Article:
Determination of Mucosal Secretory Factors that Influence Susceptibility to HIV Infection Among Female Sex Workers in Kenya

Understanding the complex factors that can lead to HIV infection is crucial to addressing the problem among vulnerable populations, such as female sex workers. In 2010, the Global Health Research Initiative awarded a $1.8 million grant to the Kenya AIDS Vaccine Initiative (KAVI) to build research capacity in Africa for HIV/AIDS prevention trials.

Since that time, KAVI has taken steps to become a regional Centre of Excellence for Mucosal Immunology in Kenya and East Africa. Mucosal immunology focuses on the sites at which most antigens enter the body, which include surfaces of the gastrointestinal, respiratory, and urogenital tracts. KAVI aims to establish a clinical research training centre to train new researchers, including PhD candidates.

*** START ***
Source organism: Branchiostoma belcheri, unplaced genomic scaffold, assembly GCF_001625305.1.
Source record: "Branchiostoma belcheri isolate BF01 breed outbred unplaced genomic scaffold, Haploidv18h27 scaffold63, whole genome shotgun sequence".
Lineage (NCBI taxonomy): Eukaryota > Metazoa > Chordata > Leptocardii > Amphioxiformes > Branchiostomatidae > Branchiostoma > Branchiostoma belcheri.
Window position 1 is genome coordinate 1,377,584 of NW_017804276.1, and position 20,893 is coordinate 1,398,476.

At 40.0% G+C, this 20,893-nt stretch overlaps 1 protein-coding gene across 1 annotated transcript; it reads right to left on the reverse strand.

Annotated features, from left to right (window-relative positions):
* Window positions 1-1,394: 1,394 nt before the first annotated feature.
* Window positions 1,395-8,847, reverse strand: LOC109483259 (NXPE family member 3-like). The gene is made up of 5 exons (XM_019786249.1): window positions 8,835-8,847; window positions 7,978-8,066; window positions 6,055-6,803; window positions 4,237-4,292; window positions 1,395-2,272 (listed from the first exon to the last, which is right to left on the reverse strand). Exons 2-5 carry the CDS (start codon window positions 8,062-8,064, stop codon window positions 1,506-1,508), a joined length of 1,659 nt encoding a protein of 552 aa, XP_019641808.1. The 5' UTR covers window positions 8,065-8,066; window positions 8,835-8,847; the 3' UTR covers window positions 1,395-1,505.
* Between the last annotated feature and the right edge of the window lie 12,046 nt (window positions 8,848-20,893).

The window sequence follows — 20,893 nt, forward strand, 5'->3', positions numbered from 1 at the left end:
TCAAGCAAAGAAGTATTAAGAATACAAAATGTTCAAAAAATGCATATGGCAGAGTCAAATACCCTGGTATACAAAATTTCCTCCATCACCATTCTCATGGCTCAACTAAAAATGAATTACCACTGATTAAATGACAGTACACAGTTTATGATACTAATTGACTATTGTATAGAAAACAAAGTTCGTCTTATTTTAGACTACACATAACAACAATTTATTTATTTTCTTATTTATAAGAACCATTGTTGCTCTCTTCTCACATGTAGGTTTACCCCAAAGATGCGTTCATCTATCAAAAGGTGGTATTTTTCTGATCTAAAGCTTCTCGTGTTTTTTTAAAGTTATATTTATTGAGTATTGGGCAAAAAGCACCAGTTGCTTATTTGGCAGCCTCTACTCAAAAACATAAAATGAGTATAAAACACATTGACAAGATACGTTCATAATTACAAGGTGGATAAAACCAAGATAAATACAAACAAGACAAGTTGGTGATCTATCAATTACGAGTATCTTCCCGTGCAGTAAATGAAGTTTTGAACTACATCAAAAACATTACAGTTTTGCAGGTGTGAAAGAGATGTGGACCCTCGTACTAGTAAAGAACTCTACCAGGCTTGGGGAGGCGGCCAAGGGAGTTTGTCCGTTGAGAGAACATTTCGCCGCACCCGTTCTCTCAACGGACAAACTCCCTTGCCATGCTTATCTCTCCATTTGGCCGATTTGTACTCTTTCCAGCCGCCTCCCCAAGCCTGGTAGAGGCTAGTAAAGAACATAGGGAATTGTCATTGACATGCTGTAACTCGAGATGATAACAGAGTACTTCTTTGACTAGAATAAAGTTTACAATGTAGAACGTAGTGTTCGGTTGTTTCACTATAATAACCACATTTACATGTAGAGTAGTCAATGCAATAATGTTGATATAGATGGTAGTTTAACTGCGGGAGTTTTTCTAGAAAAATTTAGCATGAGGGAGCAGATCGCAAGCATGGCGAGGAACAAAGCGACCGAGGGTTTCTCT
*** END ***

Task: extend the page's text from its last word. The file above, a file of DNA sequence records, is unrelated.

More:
This project will shed light on the genital mucosal immunology of HIV infections. It will specifically focus on the expression of blood antigens, which produce antibodies, on the female genital tract epithelium, the earliest point of HIV host contact. It will also examine potential associations with the establishment of HIV infection. Findings may provide further insight into the mucosal protection mechanism and contribute to the development of new HIV preventive technologies.

Project ID

107005

Project status

Closed

Start Date

Monday, March 5, 2012

End Date

Friday, September 5, 2014

Duration

24 months

IDRC Officer

Cohen, Marc

Total funding

CA$ 41,236

Countries

Kenya, North of Sahara, South of Sahara

Program

Maternal and Child Health

Project Leader

Nadia Musimbi Chanzu

Institution

University of Nairobi

Institution Country

Kenya

Institution Website

http://www.uonbi.ac.ke